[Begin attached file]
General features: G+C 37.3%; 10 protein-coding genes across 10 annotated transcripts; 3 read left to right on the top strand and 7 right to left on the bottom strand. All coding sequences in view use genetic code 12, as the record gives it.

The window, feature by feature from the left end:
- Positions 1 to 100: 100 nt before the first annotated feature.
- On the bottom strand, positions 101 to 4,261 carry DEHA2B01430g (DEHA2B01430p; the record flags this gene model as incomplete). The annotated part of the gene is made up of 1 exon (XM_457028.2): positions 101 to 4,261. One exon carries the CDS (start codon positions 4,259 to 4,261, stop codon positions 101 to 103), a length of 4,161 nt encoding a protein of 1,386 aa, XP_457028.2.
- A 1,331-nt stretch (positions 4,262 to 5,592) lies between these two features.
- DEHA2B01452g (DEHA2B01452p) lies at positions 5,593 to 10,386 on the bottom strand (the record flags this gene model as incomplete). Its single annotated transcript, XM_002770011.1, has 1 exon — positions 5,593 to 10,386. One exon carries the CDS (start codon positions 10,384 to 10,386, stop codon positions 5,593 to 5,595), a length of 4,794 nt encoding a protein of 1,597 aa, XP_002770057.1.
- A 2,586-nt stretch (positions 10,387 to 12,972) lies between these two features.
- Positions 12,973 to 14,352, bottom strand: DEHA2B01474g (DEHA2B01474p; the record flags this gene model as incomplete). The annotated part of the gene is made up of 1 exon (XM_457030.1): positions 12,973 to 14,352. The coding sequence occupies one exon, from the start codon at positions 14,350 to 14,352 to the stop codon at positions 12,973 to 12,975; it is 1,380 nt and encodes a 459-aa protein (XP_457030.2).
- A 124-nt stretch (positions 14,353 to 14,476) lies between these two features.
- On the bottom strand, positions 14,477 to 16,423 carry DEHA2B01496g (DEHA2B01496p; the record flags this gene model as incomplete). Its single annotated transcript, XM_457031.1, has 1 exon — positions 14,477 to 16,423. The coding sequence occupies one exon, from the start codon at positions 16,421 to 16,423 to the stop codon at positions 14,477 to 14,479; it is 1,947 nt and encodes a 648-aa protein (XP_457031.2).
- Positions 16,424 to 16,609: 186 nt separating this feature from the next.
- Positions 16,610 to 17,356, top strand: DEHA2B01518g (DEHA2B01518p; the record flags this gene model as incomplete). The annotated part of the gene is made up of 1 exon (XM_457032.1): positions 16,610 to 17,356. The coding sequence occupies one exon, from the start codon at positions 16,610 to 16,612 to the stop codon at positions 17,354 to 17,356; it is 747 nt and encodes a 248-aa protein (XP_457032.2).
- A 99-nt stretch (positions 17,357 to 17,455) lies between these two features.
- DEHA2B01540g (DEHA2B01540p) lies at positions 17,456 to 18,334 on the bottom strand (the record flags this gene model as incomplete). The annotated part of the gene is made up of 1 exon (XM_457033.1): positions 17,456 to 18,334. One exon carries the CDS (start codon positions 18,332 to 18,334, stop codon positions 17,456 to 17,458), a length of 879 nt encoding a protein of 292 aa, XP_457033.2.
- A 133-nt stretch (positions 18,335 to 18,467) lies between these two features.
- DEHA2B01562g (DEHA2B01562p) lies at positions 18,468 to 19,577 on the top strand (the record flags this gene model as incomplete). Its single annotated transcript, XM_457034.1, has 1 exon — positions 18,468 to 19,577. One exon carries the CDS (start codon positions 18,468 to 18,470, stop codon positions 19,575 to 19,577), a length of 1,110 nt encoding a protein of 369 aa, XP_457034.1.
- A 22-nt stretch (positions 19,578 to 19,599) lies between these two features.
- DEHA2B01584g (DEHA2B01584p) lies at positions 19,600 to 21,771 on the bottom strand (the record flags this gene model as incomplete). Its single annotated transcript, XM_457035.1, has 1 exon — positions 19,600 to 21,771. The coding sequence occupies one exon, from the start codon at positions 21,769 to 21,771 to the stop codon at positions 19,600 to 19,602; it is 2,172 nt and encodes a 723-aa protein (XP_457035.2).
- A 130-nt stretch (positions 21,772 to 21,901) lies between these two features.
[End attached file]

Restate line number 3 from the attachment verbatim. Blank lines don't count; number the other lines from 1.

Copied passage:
- Positions 1 to 100: 100 nt before the first annotated feature.